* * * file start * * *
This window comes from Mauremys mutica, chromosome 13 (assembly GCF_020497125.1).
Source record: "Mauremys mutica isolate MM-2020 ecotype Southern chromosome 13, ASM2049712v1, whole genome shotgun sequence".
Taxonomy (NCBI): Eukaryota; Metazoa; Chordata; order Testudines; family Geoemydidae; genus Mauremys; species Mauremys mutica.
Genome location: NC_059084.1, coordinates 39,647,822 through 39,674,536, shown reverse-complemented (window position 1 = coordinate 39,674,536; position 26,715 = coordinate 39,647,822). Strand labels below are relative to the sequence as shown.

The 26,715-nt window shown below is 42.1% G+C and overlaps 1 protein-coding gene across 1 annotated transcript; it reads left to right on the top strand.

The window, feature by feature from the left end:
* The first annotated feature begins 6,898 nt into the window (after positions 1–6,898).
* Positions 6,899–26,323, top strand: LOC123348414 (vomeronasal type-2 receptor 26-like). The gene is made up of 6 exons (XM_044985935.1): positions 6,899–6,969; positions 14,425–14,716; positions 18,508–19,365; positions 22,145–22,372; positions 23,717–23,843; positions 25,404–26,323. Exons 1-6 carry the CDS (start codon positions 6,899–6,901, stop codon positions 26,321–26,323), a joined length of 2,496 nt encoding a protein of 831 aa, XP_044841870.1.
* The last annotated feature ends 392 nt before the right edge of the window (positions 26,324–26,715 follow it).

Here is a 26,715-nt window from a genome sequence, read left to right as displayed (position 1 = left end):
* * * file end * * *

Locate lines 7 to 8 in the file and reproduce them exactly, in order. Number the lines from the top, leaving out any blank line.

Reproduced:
* The first annotated feature begins 6,898 nt into the window (after positions 1–6,898).
* Positions 6,899–26,323, top strand: LOC123348414 (vomeronasal type-2 receptor 26-like). The gene is made up of 6 exons (XM_044985935.1): positions 6,899–6,969; positions 14,425–14,716; positions 18,508–19,365; positions 22,145–22,372; positions 23,717–23,843; positions 25,404–26,323. Exons 1-6 carry the CDS (start codon positions 6,899–6,901, stop codon positions 26,321–26,323), a joined length of 2,496 nt encoding a protein of 831 aa, XP_044841870.1.